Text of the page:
When ghosts make themselves larger
What ghosts do so humans can see them
Where ghosts live
When ghosts travel through walls, doors, and other solid objects
When ghosts make themselves smaller
When ghosts feel sick to their stomachs
What ghosts call humans, animals, and objects they can’t see through
What comes out when ghosts throw up
When ghosts move freely through the air
What ghosts do so humans can hear them
“What’s the matter, Kaz?” Claire asked as she shook the dice in her hand. “You look so sad.”
Kaz was sad. He and Claire were playing a dice game in the craft room. Claire rolled the dice for both of them. Kaz couldn’t help noticing that Claire always seemed to roll better for herself than she did for him.
But that wasn’t why Kaz was sad. He was sad because it had been three weeks since he’d lost his haunt. And three weeks since he’d seen his mom, his dad, his brother Little John, or his dog, Cosmo.
It had been even longer than that since he’d seen his brother Finn, or his grandparents.
Mom and Dad always said that maybe one day Finn, Grandmom, and Grandpop would find their way back to their old haunt. But Kaz knew that would never happen now.
Their haunt was gone. And his entire family was gone, too. The wind had carried Kaz over fields . . . houses . . . trees . . . and into Claire’s library. Kaz had no idea what had happened to the rest of his family. Or if he’d ever see them again.
“Are you thinking about your family?” Claire asked.
“Sort of,” Kaz admitted.
Claire was a solid, but she wasn’t like other solids. She could see ghosts when they weren’t glowing. And she could hear ghosts when they weren’t wailing.
Kaz was a ghost, but he wasn’t like other ghosts. He couldn’t glow. He couldn’t wail. And he didn’t like to pass through solid objects.
“Don’t worry, Kaz,” Claire said. “We’ll find your family. That’s why we started our detective agency, remember?”
Beckett snickered. He was the other ghost who lived at the library. Beckett spent most of his time in his secret room behind the bookcase in the craft room. But sometimes he came out to read library books.
“What?” Claire narrowed her eyes at Beckett. “What are you laughing at?”
“Nothing,” Beckett said, turning a page in a book. “If you want to call yourselves detectives, it isn’t any of my business. But you’ve only solved one case, and it wasn’t even a hard one.”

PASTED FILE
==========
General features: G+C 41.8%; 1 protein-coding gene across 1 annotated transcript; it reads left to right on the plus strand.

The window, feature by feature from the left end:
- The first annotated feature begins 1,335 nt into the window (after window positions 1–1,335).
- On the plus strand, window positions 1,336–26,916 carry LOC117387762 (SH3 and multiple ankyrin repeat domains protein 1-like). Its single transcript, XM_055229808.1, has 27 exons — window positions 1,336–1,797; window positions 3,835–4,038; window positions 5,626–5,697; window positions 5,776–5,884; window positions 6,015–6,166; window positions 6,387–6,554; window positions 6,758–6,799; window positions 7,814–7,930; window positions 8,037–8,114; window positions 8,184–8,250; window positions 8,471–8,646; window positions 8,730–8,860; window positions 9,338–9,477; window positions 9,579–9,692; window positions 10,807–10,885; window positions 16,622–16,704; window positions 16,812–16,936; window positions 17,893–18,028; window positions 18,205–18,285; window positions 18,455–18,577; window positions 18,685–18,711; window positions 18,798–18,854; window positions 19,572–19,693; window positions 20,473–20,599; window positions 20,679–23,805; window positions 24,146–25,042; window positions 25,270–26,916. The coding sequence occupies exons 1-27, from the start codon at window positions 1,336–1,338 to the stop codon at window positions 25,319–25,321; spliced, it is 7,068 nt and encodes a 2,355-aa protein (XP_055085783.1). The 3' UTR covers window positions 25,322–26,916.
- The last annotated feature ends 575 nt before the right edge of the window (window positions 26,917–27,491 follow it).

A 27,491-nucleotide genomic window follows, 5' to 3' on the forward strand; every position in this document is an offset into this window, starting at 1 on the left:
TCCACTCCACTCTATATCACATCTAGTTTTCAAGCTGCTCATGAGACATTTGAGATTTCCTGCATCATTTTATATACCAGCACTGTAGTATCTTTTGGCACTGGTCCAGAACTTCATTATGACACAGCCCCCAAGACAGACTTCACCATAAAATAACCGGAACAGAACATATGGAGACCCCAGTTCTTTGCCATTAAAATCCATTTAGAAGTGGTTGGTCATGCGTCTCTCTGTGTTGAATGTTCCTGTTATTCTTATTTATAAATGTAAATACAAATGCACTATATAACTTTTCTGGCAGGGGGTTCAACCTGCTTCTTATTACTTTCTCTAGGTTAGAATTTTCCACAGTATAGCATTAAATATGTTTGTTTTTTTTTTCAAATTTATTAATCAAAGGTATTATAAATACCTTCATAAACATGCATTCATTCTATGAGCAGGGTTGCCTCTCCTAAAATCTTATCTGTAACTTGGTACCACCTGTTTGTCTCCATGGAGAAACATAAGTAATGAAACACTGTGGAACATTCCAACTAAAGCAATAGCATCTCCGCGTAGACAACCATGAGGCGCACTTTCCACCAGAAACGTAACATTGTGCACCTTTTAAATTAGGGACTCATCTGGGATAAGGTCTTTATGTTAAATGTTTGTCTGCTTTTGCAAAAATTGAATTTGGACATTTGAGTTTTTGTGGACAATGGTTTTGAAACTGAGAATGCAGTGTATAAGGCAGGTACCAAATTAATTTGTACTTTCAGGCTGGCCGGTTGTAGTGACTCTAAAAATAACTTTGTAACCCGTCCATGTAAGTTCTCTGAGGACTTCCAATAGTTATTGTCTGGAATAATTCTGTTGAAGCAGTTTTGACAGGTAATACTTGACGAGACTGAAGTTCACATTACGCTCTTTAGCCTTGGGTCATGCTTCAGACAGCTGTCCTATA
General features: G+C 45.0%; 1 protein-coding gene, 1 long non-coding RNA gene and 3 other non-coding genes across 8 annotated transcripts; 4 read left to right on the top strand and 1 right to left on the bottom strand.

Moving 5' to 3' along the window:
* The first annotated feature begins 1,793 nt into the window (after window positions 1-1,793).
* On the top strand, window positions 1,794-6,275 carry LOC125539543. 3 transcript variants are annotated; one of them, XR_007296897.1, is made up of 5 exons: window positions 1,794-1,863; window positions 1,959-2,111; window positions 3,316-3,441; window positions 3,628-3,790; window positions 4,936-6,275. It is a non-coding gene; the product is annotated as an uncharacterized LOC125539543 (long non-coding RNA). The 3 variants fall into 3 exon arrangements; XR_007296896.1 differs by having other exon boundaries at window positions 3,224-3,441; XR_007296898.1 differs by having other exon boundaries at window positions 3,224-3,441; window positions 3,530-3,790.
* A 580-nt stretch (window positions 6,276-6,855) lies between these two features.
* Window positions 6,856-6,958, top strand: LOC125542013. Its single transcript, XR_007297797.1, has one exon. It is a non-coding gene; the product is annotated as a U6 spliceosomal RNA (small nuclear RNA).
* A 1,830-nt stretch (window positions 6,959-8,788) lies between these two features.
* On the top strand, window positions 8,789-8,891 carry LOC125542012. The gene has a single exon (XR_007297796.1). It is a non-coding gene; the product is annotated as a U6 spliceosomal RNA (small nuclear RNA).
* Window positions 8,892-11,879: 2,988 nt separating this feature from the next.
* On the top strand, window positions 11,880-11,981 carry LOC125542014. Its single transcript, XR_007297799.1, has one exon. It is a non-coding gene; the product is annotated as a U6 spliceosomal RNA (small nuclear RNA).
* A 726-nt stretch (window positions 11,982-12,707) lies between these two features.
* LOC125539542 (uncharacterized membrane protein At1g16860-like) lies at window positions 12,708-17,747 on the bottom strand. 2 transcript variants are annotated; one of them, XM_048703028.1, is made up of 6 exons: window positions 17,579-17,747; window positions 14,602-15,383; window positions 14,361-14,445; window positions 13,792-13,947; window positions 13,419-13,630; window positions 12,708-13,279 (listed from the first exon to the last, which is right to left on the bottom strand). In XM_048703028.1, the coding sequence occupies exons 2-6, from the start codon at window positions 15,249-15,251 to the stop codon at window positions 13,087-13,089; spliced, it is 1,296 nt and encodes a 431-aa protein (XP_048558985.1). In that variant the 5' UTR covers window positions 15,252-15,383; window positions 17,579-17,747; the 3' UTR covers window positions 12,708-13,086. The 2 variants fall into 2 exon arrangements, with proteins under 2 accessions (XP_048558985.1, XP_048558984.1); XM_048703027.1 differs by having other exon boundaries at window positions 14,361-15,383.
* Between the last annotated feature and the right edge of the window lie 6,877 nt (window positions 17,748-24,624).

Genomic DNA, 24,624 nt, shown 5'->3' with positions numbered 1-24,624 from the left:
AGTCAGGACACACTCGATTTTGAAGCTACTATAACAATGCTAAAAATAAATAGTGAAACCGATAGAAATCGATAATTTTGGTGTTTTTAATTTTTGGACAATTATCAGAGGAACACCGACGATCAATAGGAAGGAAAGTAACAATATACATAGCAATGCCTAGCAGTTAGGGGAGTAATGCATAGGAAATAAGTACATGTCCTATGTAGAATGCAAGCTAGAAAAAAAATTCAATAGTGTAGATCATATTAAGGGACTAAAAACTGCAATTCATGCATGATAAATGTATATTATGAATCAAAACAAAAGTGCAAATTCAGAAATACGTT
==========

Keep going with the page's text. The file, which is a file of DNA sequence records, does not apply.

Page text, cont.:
“It was, too!” Claire argued.
Kaz had to agree. He had thought he and Claire would never figure out who, or what, was haunting the library.
“If you say so,” Beckett said. “But let me ask you this: Who’s going to hire a kid and a ghost to solve a mystery?”
“People who have ghosts in their houses,” Claire said, like it was obvious.
Beckett snickered again.
“We won’t laugh at them like grown-up detectives would,” Claire said. “We’ll go to their houses and find their ghosts. And even if those ghosts don’t want to talk to me, they’ll talk to Kaz. Because he’s a ghost like they are.”
“How is Kaz going to go anywhere?” Beckett asked. “He can’t go into the Outside. He’ll blow away.”
Kaz hadn’t thought about that.
But Claire shrugged like it was no big deal. “We’ll figure something out.”
“How will those solids—” Beckett began.
“Don’t call us solids,” Claire interrupted. Kaz knew Claire didn’t like that word.
But that didn’t stop Beckett. “How will those solids”—he put extra emphasis on the word “solids” just to annoy Claire—“find out about your detective agency? Will you put an ad in the newspaper? Will you hang a sign on the door? What about your parents? Do they know about your detective agency?”
Kaz doubted that. Claire’s parents thought she was too young to be a detective.
“What would your parents say if they knew you’d started a detective agency?” Beckett asked. “Maybe I should show myself and tell them.”
“You better not.” Claire leaped to her feet. “Why don’t you go back behind your wall and leave us alone?”
“Claire?” called a voice behind them.
Kaz turned to see Claire’s grandma, Grandma Karen. She was the librarian, and she lived above the library with Claire and Claire’s parents. Grandma Karen also took care of Claire when Claire’s parents were away solving mysteries.
“Who are you talking to, dear?” Grandma Karen asked, patting the pink stripe in her hair.